LA VOTES TO BAN THE BOX AND THEN SOME – UPDATE
On January 22, 2017, Los Angeles is set become the latest city to “ban the box,” restricting private employers with at least ten employees from asking applicants to disclose their criminal histories prior to an offer of employment.
The Fair Chance Initiative for Hiring Ordinance (FCIHO), adopted last month by LA City Council, will be one of the most restrictive for private employers, going beyond measures set in other parts of the country, including New York and San Francisco.
According to FCIHO guidelines, employers conducting business in Los Angeles may no longer include questions on job applications asking for information regarding an applicant’s criminal history. Employers will also be required to state in all job postings, solicitations, and advertisements that they will consider applicants with criminal histories in a manner consistent with the new ordinance.
In addition, employers who wish to rescind an employment offer after learning of an applicant’s criminal history must first perform a written assessment linking the applicant’s criminal history with “risks inherent in the duties of the employment position.” The assessment must also consider such factors as the gravity of the offense and the time elapsed.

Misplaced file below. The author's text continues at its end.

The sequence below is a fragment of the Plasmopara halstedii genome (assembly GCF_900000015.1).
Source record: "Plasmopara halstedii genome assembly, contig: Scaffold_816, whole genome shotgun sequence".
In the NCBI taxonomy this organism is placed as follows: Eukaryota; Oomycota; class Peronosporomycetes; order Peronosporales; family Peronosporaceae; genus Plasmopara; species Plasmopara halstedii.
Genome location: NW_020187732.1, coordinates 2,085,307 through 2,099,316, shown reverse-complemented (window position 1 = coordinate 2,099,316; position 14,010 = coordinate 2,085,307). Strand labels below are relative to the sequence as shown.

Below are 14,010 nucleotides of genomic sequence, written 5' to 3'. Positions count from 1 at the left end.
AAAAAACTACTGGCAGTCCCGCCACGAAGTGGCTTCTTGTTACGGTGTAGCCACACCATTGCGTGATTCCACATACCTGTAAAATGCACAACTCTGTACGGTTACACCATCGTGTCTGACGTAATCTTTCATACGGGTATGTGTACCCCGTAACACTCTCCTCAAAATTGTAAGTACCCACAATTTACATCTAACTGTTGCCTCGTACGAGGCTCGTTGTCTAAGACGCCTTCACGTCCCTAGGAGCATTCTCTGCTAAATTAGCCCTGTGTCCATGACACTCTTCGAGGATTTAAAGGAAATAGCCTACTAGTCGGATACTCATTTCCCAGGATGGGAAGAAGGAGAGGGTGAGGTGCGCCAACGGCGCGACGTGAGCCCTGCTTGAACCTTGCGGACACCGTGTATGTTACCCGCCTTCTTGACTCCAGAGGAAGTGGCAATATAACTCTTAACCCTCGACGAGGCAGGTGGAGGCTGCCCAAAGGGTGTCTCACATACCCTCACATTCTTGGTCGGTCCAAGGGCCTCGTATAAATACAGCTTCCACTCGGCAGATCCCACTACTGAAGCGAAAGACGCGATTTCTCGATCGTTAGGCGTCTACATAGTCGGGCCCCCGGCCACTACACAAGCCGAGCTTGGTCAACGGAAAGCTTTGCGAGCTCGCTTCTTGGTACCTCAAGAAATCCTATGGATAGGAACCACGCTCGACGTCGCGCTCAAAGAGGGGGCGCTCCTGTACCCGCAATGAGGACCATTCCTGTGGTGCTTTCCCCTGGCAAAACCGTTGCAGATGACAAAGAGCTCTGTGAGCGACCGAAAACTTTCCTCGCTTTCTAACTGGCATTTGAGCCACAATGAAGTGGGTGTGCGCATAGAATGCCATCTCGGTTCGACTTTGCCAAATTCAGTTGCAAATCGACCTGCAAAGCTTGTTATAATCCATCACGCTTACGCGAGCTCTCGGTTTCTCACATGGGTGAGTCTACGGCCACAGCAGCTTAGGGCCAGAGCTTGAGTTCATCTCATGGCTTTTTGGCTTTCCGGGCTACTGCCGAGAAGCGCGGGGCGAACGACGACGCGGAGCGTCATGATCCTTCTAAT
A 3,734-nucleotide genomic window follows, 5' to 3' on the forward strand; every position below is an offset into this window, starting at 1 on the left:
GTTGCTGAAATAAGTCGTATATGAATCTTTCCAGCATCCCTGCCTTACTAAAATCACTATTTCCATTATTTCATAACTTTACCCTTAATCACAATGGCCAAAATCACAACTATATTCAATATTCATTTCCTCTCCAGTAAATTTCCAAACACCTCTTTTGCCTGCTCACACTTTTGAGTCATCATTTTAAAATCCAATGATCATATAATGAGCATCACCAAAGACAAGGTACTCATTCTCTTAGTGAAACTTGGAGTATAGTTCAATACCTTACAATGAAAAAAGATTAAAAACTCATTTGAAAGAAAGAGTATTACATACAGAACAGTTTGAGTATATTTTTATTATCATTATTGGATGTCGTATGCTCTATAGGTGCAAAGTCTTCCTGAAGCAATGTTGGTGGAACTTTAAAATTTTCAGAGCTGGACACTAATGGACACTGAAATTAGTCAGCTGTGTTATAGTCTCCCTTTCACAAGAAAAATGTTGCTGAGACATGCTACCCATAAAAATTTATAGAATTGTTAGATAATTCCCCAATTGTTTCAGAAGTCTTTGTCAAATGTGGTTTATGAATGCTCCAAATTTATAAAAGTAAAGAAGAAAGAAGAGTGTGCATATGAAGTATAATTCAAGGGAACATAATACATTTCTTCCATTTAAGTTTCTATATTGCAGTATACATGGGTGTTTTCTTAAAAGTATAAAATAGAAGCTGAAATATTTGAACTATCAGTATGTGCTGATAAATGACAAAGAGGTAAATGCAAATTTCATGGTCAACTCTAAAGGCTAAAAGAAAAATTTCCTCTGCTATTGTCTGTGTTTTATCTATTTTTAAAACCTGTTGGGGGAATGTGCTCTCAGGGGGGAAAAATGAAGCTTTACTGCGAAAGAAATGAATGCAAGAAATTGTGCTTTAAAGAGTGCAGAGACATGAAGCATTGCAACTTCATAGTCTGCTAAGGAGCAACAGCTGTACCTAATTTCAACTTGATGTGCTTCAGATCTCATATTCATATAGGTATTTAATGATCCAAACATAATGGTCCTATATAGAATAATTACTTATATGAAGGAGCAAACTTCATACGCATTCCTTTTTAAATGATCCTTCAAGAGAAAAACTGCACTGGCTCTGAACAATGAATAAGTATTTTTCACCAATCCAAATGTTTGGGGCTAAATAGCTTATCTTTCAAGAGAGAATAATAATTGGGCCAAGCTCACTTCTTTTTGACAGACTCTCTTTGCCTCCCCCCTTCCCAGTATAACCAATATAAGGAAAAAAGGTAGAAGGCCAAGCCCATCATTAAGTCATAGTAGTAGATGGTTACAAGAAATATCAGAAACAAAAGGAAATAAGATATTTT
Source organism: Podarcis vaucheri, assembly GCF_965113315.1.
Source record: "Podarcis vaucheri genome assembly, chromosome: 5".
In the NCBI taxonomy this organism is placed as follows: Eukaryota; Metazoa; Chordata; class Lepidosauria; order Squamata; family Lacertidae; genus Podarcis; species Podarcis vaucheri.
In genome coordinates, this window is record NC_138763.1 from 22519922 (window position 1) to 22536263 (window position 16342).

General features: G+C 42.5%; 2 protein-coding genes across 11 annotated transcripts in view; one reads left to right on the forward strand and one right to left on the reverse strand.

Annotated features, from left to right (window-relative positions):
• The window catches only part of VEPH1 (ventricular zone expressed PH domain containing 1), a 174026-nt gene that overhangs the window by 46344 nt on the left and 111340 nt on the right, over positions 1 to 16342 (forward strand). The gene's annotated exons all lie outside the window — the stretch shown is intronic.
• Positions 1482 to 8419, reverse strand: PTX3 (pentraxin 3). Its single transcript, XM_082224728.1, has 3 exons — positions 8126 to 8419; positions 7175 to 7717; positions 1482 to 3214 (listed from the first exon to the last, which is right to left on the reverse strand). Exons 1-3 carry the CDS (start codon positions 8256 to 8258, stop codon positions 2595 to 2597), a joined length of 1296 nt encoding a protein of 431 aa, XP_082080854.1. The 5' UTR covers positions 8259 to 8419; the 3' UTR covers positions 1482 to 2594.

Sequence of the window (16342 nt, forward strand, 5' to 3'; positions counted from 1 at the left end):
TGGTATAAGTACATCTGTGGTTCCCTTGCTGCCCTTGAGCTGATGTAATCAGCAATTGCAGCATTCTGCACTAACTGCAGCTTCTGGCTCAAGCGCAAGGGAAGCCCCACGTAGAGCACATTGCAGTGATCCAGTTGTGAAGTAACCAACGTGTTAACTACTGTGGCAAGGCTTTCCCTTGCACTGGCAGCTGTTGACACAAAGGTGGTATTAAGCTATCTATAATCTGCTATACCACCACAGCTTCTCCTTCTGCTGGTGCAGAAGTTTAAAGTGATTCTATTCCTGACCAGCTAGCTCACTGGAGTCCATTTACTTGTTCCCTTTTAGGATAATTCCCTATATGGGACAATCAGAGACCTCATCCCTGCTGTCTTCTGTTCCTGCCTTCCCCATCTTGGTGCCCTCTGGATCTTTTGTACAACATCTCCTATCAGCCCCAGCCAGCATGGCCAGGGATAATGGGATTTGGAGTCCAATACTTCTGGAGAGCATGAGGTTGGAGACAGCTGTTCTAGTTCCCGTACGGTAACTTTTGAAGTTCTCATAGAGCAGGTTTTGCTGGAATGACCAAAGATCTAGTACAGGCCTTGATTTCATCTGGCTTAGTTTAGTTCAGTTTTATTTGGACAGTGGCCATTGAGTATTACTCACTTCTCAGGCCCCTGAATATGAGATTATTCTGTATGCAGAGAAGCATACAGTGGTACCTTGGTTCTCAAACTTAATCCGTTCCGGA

Before officially withdrawing an offer, an employer must follow the “Fair Chance Process,” which includes providing the applicant with written notification of the adverse employment action, a copy of the written assessment described above, and any other information or documentation supporting the proposed adverse action. The employer must then allow at least five business days for the applicant to respond with additional information. If the applicant provides mitigating information, the employer must perform a reassessment and provide the applicant with a written copy.
Other items from the ordinance LA employers need to consider:
- A notice must be posted in a conspicuous place informing all applicants that the employer follows all provisions of the Fair Chance Initiative;
- Employers may not retaliate against anyone who complains about noncompliance or who tries to enforce rights granted under the ordinance;
- Employers must retain all job applications, written assessments and reassessments for a period of three years;
- The law is effective immediately, but until July 1, 2017, the only penalty for noncompliance will be a written warning. Starting July 1, 2017, employers that violate the ordinance may be subject to fines and penalties.
Employers exempt from the FCIHO include those prohibited by law from hiring individuals with criminal convictions or who are required to possess or use a firearm.